Finally, the letter of the world scientific community makes a strong call to the Scientific Committee of the IWC to reject the NEWREP-A proposal, since its validation would represent “a regrettable setback for science, an alarming precedent for other multilateral agreements that base their decisions on scientific criteria and a serious damage to the international judicial system”.

Barbara Galletti, president of the Centro de Conservacion Cetacea of Chile expressed that “we are very proud to lead this initiative with Instituto de Conservacion de Ballenas. This statement, signed by hundreds of scientists, is a convincing call to put an end to Japanese whaling programs in Antarctica, since they distort the concept of science. The behavior of the government of Japan sets a concerning precedent to use science for geopolitical purposes in a strategic area such as the Southern Ocean”.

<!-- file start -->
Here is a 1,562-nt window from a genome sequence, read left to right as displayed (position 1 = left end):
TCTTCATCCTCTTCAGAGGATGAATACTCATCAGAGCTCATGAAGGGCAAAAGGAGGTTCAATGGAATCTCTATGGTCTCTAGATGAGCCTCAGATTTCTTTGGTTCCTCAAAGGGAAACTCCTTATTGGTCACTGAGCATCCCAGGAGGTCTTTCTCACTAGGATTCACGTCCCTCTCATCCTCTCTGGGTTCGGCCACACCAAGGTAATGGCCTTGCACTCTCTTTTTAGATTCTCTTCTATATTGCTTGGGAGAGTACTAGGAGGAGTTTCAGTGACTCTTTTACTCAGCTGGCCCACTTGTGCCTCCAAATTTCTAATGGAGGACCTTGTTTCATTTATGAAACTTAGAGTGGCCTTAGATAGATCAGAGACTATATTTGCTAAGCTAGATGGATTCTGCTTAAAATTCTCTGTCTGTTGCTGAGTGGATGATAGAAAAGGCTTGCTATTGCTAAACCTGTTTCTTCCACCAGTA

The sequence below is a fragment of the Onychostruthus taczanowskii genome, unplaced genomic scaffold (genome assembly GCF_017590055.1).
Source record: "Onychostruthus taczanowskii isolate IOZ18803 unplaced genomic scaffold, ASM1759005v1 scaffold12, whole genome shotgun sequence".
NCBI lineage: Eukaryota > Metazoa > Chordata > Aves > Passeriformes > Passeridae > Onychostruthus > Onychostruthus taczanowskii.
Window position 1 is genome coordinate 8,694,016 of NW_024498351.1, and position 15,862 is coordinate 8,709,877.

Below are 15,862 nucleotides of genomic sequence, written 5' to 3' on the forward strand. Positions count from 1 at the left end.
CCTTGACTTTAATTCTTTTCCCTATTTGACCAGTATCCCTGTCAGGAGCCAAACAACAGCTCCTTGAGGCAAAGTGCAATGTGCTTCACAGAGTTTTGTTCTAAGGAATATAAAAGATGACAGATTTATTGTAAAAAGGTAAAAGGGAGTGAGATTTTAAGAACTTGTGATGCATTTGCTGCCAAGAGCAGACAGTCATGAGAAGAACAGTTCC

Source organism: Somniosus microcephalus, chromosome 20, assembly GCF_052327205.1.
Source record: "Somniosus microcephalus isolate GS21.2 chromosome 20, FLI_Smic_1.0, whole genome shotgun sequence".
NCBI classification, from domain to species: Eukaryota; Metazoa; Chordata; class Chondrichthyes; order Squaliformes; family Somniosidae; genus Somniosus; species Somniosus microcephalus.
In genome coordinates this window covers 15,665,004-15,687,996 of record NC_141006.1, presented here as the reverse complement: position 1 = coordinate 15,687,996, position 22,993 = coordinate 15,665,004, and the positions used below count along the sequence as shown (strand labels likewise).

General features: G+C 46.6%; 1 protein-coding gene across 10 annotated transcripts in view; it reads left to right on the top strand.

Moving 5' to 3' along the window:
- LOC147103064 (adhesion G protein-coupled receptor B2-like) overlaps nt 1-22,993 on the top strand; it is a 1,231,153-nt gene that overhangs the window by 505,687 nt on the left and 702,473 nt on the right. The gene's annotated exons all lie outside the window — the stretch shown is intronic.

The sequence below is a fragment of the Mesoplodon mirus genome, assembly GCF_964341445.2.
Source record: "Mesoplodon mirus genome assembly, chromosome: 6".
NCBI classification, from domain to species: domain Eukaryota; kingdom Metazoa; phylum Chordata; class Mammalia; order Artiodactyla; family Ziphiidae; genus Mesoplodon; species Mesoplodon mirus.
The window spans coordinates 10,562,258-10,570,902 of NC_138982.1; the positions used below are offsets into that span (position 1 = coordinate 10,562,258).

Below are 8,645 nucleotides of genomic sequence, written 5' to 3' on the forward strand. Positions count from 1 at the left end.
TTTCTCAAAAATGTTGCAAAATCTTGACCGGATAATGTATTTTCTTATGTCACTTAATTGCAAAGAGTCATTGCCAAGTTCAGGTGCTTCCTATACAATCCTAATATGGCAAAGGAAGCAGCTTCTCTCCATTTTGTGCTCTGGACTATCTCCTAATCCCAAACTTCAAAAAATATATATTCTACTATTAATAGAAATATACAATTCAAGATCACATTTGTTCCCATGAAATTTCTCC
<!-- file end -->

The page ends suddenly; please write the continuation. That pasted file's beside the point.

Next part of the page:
The letter will be delivered to the IWC Secretariat for its distribution to all its member countries as well as all representatives of its Scientific Community.

View letter here

Source: Instituto de Conservacion de BallenasCentro de Conservacion Cetacea